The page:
said, the triumph for Lower Canada, which had been achieved through the Motion of his hon. friend the member for Bath, in the concession of the appointment of a Committee of Inquiry, would have induced him to refrain from addressing the House upon the question, had not the right hon. Secretary for the Colonies particularly alluded to him in the course of his speech. He would tell the right hon. Gentleman that he would much rather be considered as the protector of a distant people than the oppressor of our own subjects. He would tell the right hon. Gentleman that since he had presided in the Colonial Office, discontent had prevailed in the colonies at the insults and injuries they had received, and they had been induced to study seriously how they could best protect themselves. Much had been said of the spirit which prevailed in Lower Canada; it was said that it was averse to the British connection; and in support of that assertion reference was made to the majorities in favour of the similar measures adopted by Government in Upper Canada. He would tell the right hon. Gentleman, and those who credited such representations that the majorities favourable to the recent measures of Government in Upper Canada were obtained by corruption and bribery. But, notwithstanding the most gross and exten- sive corruption in Upper Canada, the majorities for the Government measures had been trifling, while in Lower Canada, the votes had been two to one against them. Had the right hon. Gentleman pursued the course taken by his predecessor, Lord Goderich, the state of affairs at the present moment would have been very different from what it was. When Lord Goderich found that the Attorney and Solicitor General had misconducted themselves, he at once suspended them, and his conduct drew forth the gratitude of the colony; but the right hon. Gentleman, as soon as he entered upon office, appointed one of these Gentlemen to a superior office in Nova Scotia, and sent the other back to Upper Canada, as if to exhibit a triumph over that portion of the people who had required his removal. To make a colony beneficial, the mother country must carry with it the hearts of the people, and that could never be the case in Canada while the Crown pretended to a revenue independent of the Legislature. Would the people of this country endure any such pretension? What would be said if the Crown in the United Kingdom should claim a revenue independent of Parliament? He, therefore, disapproved of the conduct sanctioned by the right hon. Gentleman with respect to the reserved revenue. The Crown ought at once to have conceded all right to that revenue. But the effect of the two systems was best seen in its results. Lord Goderich had been thanked throughout the colony, and the right hon. Gentleman had been censured, and in as severe terms as language could apply. He would not then read the Resolutions adopted, but it was evident from them that the Legislative Assembly, as existing, was an alien to the sympathies of the people. He was glad there was to be a Committee of Inquiry, but he should regard that Committee as worthless if it were not impartially selected. That was a point of great importance, for if it were composed of Members not ready and anxious to go fully into the question it would give no satisfaction. It was impossible to keep up an aristocracy in the colonies as had been proposed by Sir George Murray. The contiguity to the United States rendered any such scheme impracticable, and it must be abandoned. He was astonished that Government had not long since seen the impossibility of preserving its authority in the colonies unless they were allowed the entire control of their own finances. The right hon. Gen- tleman had declared his anxiety to do justice to the Canadians, and the right hon. Gentleman was pleased with his own exertions in that behalf; but there was not one soul in the colonies who did not condemn them. The persons principally to be affected by the inquiry were at a distance and without Representatives in that House, and that was another reason why the Committee should be impartial and efficient.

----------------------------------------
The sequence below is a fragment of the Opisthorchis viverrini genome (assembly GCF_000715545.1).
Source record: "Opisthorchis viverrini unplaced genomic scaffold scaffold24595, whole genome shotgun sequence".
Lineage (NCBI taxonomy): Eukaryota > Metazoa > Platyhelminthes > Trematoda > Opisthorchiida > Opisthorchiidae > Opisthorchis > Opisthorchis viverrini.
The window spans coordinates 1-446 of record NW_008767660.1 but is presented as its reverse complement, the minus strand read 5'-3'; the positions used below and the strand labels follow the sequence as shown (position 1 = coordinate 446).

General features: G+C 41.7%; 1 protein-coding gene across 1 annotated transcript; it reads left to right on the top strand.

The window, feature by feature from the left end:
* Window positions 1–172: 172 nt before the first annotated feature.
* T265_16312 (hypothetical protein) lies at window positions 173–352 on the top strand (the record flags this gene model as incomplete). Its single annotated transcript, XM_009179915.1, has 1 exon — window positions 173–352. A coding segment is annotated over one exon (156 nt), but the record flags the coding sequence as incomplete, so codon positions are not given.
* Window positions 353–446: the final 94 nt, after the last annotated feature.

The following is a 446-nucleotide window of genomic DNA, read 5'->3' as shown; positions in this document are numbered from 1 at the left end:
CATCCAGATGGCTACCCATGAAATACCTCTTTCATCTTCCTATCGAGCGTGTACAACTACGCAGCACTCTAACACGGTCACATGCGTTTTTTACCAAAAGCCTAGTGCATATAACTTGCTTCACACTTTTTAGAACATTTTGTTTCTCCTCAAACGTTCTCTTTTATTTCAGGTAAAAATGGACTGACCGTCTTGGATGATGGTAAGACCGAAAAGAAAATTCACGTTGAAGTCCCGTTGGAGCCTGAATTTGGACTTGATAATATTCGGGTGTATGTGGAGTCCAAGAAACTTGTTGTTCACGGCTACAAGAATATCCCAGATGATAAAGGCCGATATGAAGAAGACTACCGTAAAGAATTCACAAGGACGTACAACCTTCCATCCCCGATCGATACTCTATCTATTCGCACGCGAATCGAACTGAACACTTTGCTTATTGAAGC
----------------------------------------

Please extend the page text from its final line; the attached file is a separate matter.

Viscount Howick